Brothers-at-arms from different descents

31 May 2011 | Cpl. Colby W. Brown

Less than a month into his deployment, Sgt. Benjamin Maldonado has found a brother in an unlikely place.
Maldonado crossed paths with Afghanistan National Army Sgt. Farhad in Garmsir District, an area in Helmand province that has grown increasingly peaceful due to coalition forces’ ongoing presence.

Had circumstances not drawn them together, they would be as geographically distant as they are outwardly dissimilar. However, martial tradition is universally binding. Maldonado, a native of Quinton, N.J., and Farhad, from Saripool province, Afghanistan, have become brothers-at-arms.

For the cross-continental comrades, closeness born of shared danger and hardship stands in stark contrast to the cultural divide between them. Although they don’t speak the same language, they are still able to communicate with each other, even if it looks like they are playing a game of charades with an interpreter.

Maldonado said understanding the Afghan way of life is critical aspect of counterinsurgency operations here.

“First thing,” said Maldonado, “is you got to know the Afghan culture, and that’s one of the first things … Sgt. Farhad and I spoke about. If you have a good understanding of their culture, then it makes everything else run a lot smoother.”

Now, Maldonado and Farhad are practically attached at the hip. They eat U.S. military rations for breakfast and Afghan kabobs for dinner. They join forces on patrol. Each day they see each other for at least eight-hours.

For some, living in such close proximity for seven months might become tiresome, but Maldonado and Farhad have already accepted each other as equals — as brothers.

Even when they disagree about how to accomplish the mission, they don’t bicker. They sit on the ground, all at the same level, and come to a resolution together.

“When the Marines come to Afghanistan they are our guests, so as they come as our guest it is our job to make a good friendship with them,” said Farhad a squad leader with the 2nd Kandak, 1st Brigade, 215th Corps. “We are like a family; we have to talk together. Maldonado and I are like brothers.”

After a month, Farhad and Maldonado have found they have more in common than not. Although Farhad is Muslim and Maldonado is Christian, each values religion in his life.

Maldonado said he and Farhad had grown more at ease with each other as they’ve learned about all their shared beliefs.

And, Maldonado said, familiarity between them allows each to function as a calm, effective leader.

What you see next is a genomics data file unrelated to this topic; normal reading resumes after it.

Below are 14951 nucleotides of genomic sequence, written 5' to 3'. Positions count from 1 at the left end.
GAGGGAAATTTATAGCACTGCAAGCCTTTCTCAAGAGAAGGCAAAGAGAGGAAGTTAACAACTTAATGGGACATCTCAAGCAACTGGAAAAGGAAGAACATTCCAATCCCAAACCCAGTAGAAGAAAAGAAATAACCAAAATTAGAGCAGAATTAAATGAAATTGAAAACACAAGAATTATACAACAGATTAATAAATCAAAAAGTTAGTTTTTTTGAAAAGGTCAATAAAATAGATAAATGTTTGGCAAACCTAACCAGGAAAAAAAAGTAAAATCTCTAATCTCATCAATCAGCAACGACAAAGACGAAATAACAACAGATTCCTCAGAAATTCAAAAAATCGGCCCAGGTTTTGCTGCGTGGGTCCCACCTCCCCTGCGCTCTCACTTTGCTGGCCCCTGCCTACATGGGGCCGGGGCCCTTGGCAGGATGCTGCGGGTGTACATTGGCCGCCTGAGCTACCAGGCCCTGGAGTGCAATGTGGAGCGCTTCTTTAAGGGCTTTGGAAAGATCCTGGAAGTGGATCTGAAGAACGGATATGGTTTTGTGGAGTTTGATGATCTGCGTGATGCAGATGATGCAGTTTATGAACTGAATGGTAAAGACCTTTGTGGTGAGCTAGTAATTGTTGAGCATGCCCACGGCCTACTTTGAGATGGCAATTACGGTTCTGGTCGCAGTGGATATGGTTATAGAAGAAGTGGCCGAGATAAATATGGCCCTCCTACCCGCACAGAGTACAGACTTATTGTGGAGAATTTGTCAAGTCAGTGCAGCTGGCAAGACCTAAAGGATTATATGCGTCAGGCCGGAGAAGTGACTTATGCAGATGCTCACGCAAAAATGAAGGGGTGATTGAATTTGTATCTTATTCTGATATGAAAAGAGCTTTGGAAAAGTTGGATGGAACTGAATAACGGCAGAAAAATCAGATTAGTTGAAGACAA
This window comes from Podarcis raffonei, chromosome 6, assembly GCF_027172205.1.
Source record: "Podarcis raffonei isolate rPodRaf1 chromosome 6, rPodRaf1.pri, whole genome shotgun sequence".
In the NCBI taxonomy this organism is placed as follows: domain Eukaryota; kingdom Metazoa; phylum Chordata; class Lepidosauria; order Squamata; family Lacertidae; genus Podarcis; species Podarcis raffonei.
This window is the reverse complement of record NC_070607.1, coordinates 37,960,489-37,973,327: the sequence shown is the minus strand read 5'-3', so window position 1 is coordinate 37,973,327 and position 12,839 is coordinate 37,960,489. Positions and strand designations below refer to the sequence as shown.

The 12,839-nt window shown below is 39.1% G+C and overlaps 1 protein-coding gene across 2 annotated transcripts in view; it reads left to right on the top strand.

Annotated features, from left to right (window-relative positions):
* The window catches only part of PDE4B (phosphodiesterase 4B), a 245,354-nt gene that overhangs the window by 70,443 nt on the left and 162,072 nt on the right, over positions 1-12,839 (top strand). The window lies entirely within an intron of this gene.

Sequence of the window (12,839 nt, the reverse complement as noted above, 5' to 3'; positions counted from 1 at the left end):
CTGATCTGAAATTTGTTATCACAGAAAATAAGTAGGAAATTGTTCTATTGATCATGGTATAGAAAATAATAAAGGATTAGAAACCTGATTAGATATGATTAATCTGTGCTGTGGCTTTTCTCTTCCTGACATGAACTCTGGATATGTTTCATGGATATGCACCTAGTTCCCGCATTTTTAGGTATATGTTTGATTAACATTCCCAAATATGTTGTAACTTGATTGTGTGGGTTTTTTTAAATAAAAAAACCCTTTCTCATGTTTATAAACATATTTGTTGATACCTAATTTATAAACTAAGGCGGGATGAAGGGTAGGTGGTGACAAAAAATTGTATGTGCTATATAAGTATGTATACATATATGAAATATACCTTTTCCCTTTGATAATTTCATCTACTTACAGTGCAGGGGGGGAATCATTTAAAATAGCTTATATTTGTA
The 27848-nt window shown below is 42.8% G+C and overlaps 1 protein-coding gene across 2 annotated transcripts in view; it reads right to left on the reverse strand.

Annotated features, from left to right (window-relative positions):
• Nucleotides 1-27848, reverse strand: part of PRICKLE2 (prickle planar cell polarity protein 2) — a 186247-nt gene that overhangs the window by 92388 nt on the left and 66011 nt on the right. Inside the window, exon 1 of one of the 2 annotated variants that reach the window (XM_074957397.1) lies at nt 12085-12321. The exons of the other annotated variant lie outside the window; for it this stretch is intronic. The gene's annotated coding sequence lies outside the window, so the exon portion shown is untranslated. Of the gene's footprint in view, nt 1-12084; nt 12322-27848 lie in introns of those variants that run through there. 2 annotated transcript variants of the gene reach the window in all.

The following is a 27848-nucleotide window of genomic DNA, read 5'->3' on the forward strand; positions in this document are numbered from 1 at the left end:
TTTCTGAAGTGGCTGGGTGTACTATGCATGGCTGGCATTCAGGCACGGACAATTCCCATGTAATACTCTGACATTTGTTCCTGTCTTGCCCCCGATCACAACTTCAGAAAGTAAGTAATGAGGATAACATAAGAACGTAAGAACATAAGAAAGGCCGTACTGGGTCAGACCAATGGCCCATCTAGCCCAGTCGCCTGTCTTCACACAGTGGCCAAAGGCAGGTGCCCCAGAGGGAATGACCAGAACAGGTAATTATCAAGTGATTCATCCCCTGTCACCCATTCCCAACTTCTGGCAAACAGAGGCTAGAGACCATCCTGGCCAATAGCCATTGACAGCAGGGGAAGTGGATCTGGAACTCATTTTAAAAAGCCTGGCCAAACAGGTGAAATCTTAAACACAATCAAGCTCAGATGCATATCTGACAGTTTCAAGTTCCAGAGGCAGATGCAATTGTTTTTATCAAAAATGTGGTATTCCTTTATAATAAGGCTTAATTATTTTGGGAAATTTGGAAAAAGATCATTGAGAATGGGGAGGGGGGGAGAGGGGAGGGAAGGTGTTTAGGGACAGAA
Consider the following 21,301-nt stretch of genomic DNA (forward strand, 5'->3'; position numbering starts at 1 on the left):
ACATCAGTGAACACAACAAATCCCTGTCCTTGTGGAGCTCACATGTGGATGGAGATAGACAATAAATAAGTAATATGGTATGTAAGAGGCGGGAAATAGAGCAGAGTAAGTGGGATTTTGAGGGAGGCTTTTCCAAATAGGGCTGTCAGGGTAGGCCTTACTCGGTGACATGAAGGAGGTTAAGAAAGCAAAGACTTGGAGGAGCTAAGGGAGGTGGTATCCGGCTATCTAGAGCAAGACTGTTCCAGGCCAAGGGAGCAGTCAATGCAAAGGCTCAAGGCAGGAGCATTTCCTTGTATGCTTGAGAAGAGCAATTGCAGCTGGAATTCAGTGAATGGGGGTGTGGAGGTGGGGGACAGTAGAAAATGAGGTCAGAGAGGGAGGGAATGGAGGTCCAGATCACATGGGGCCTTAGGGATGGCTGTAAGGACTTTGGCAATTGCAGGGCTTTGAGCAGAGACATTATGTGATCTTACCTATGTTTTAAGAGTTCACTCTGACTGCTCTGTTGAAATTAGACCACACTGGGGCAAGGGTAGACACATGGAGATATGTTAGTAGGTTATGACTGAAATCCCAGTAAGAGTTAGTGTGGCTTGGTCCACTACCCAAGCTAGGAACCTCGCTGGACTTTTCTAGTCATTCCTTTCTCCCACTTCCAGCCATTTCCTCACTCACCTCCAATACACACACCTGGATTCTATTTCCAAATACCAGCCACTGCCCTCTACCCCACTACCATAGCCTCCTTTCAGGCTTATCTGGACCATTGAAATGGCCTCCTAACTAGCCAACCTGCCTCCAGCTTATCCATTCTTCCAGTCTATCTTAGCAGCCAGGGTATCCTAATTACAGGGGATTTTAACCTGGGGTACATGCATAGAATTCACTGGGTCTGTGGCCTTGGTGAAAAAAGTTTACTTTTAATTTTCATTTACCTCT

“It’s basically just about being yourself,” said Maldonado, a squad leader with 1st Battalion, 3rd Marine Regiment. “Sgt. Farhad is himself around me, and I am myself around him; nobody is trying to outdo [the] other. We all work as a team. I trust Sgt. Farhad and his soldiers and they trust us, so that helps us work smoothly together.”

But their cordial, light-hearted relationship takes on a serious tone when they attend to their duties in the local community. On patrol, they share a calm, serious demeanor, aware that even though their area is peaceful, a threat from insurgent forces is still present.

“We’re just a big team,” added Lance Cpl. Christopher Klump, assistant patrol leader with 1st Squad. “It’s not Marines leading the patrol and the ANA following; it’s us working together on every aspect of patrol. And, I think the local people have noticed it and respect that it’s a partnership between the ANA and the Marines — and that it’s not one-sided.”

The local people, seeing that Farhad trusts Maldonado, have come to trust Maldonado as well. Now, when Maldonado takes his squad on patrol, they address him as Tohlala, a Pashtu word meaning “tall, black man.” Multiple times on every patrol, Maldonado is invited into homes to drink chai and discuss local issues.

Capt. Brandon Stibb, Maldonado’s company commander, says their relationship has become a model for coalition interaction.

“I bring their relationship up in shuras with local elders because it’s a great example of the personal partnership between Marines and ANA,” Stibb said. “And I hope that it spider webs in the surrounding positions and eventually in the entire [area of operation], because when the local people see Marines and ANA working so closely together, it gives them confidence in what we are doing here.”